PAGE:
LONDON (Reuters) - Euro zone business growth was at its weakest pace in over two years last month as a manufacturing-led slowdown showed further signs of spreading to the service industry, a survey showed on Wednesday.
The downbeat survey results will likely make disappointing reading for policymakers at the European Central Bank who intend to bring an end to their 2.6 trillion euro asset purchase program in less than a month.
IHS Markit’s Euro Zone Composite Final Purchasing Managers’ Index (PMI), seen as a good guide to economic health, fell to 52.7 in November from October’s 53.1, its lowest since September 2016.
That was however above a 52.4 preliminary estimate and comfortably exceeded the 50 mark that separates growth from contraction.
“The final euro zone PMI for November came in higher than the flash reading but still only points to modest GDP growth of approximately 0.3 percent in the fourth quarter, suggesting the region remains stuck in a soft-patch,” said Chris Williamson, chief business economist at IHS Markit.
A Reuters poll last month had predicted the bloc’s economic growth would bounce back somewhat and expand 0.4 percent this quarter. [ECILT/EU]
But purchasing managers were at their least optimistic for almost four years, suggesting little chance of improvement as 2018 draws to a close. The future output index fell in November to 59.5 from 60.5.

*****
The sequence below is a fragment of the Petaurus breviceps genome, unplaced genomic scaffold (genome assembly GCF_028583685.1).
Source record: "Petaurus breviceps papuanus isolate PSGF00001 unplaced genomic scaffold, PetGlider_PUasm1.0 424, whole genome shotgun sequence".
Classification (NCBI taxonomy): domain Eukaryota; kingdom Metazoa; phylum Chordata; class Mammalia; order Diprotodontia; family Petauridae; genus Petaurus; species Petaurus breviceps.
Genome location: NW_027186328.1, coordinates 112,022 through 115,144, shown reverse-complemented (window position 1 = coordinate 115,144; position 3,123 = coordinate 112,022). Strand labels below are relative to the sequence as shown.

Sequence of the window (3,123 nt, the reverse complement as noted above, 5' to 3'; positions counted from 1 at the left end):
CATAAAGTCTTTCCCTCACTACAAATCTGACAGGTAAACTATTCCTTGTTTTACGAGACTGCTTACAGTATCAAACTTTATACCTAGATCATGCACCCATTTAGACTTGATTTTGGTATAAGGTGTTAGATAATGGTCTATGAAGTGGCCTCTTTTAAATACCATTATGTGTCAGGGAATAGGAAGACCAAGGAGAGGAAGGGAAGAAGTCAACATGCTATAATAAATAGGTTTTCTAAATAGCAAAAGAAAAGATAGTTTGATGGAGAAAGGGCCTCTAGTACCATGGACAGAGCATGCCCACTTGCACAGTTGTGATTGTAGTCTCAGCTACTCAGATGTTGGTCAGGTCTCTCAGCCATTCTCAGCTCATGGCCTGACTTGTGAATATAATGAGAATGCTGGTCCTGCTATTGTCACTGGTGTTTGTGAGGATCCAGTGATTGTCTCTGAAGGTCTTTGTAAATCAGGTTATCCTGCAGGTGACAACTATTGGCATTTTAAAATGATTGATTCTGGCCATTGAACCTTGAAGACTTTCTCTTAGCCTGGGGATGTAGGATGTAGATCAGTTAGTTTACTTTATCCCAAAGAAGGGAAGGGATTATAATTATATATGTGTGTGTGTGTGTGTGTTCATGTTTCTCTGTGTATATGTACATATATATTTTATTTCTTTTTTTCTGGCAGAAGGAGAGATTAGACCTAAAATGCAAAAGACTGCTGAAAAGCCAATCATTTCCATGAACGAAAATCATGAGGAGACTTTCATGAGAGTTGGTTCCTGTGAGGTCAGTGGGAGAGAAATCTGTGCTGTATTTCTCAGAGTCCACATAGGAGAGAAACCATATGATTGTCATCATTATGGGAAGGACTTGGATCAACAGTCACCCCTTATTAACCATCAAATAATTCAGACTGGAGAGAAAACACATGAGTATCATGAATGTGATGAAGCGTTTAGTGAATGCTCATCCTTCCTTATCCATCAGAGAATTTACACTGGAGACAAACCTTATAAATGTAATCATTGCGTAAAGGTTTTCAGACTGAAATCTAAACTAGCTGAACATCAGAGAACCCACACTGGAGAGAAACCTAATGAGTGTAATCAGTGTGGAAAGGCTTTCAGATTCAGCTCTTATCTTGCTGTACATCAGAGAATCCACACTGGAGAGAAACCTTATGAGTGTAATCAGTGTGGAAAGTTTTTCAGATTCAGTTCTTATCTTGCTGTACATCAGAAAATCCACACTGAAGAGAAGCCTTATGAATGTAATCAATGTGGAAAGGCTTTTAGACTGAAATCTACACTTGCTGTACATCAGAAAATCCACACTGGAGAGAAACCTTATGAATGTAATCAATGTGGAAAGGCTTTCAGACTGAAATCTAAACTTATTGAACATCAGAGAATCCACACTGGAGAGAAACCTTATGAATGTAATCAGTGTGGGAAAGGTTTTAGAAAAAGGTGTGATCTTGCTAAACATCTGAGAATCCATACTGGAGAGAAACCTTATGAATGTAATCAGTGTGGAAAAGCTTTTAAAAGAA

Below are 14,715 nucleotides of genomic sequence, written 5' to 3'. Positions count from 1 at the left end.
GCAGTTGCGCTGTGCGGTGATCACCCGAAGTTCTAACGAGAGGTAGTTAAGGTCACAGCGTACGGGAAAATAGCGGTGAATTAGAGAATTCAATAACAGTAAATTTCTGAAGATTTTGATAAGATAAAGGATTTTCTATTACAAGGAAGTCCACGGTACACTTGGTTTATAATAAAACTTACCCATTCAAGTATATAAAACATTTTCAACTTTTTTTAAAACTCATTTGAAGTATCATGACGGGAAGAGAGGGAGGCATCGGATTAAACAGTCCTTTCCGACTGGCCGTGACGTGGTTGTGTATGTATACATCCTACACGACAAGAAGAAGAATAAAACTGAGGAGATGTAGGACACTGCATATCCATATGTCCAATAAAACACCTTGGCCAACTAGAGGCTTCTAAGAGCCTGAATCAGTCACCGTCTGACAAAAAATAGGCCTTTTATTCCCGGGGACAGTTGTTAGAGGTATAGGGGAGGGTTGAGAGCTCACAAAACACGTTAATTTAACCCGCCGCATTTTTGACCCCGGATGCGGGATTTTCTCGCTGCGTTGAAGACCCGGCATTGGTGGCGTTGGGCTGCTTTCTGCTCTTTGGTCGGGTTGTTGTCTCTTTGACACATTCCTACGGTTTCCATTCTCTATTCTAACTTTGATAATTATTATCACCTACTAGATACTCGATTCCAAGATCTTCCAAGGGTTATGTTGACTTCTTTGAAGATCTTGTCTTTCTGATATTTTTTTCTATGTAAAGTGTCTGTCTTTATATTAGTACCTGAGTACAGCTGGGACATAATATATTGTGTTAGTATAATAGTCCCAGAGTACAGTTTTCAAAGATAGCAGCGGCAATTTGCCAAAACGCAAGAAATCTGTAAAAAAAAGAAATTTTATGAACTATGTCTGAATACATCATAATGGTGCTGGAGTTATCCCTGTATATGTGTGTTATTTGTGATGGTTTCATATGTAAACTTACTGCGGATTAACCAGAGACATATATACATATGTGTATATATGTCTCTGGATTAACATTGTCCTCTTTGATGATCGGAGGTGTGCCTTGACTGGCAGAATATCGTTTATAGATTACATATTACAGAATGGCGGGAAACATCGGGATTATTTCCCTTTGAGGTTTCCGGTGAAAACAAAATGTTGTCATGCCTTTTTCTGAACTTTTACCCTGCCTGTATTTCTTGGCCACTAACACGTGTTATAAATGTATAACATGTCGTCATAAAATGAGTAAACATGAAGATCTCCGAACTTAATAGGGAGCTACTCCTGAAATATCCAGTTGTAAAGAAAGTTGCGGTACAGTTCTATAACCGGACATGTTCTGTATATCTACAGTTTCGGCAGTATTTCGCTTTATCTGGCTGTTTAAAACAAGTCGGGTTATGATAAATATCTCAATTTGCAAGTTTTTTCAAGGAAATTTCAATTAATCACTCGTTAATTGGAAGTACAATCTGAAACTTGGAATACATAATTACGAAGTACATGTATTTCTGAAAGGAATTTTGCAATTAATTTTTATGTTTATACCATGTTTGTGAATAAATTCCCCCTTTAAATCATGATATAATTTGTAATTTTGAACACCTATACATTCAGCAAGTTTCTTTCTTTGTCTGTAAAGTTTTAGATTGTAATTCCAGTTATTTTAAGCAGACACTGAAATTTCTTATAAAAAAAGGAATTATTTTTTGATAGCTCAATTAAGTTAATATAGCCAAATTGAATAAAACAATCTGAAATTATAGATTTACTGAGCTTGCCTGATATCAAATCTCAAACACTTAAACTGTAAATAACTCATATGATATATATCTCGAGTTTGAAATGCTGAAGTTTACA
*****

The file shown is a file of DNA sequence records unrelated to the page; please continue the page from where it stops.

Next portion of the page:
“Business optimism is running at its lowest since late 2014, adding to downside risks for growth as we move into 2019,” Williamson said.
Manufacturing activity also expanded at its weakest rate in over two years in November, a sister survey showed on Monday, and that softness is affecting the bloc’s dominant service industry. [EUR/PMIM]
The services PMI fell to a 25-month low of 53.4 from 53.7, knocked by slower growth of new business.
An index measuring overall new work for services firms fell to 53.4 from 53.9, its lowest in over two years. That was hurt by new export orders - which includes trade between member countries - contracting for a third straight month.
Adding to the gloomier outlook and concerns economic growth in the bloc is past its peak, other forward-looking indicators were also more downbeat.